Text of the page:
Florida ‘Wetland Mitigation’ law protects natural resources and promotes development

A new law will protect Florida’s natural resources while still allowing the state to prosper and welcome new residents.

Gov. Ron DeSantis approved HB 521: Wetland Mitigation in June, and it took effect July 1. It directly allows local governments to allow wetland restoration on government-owned lands under certain circumstances.

“The first thing they have to do is to look for federal or state mitigation banks within the near area to be able to make up for the damage that they’re doing,” said Win Everham, FGCU professor of marine and ecological science.

This helps with the continued population growth in the state.

“The motivation here is to make sure that we’re prepared for the growth that’s coming to the state,” said Shelton Weeks, FGCU chair of Department of Economics and Finance.

It’s also looking to protect wetlands while supporting growth.

“It’s looking at what is the ecological impact of this wetland,”  Everham said. “And if you’re going to fill it in, how would you make up for that someplace else?”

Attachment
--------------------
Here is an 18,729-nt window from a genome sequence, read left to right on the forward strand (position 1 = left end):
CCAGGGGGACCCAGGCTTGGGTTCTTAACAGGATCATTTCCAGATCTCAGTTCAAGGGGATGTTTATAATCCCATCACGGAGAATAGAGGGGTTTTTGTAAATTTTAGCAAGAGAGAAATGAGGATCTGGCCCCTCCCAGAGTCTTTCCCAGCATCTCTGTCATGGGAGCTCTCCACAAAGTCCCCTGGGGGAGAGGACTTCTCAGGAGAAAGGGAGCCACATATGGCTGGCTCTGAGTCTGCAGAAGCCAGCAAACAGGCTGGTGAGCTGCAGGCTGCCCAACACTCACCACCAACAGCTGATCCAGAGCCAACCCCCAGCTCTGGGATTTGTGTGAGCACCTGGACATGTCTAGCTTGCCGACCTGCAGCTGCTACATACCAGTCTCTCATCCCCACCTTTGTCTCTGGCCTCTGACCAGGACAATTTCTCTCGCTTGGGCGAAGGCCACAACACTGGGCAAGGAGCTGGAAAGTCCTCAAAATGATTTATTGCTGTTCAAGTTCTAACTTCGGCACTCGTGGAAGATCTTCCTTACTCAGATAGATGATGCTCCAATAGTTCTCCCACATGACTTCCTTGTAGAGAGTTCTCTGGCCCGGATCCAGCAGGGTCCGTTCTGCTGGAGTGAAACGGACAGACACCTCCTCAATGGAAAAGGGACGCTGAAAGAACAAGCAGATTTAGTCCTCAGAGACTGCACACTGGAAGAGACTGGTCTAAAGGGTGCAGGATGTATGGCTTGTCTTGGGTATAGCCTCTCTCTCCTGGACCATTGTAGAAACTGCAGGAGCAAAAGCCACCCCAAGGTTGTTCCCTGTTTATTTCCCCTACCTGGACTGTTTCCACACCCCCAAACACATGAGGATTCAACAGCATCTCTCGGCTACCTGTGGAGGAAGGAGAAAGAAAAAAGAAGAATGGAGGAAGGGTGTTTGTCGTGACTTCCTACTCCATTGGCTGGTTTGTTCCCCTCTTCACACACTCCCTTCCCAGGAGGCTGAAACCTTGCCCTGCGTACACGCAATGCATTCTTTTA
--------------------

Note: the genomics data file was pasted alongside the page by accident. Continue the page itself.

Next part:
Weeks explains how versatile the new law will be for local governments.

“This bill is going to allow municipalities to utilize land that’s already in place,” Weeks said. “That’s being protected to give another pathway for mitigating the impacts of development.”

It’s sort of like a land swap to be used for both purposes — development and preservation or restoration.

“And can get some resources in to be able to manage and restore those preserved lands,” Everham said.

In the long run, the law could make more land available for conservation management and restoration while trying to offset the influx of people wanting to live in a slice of paradise.

RELATED: New Florida laws take effect July 1

Reporter:Stephanie Byrne
Writer:Jack Lowenstein
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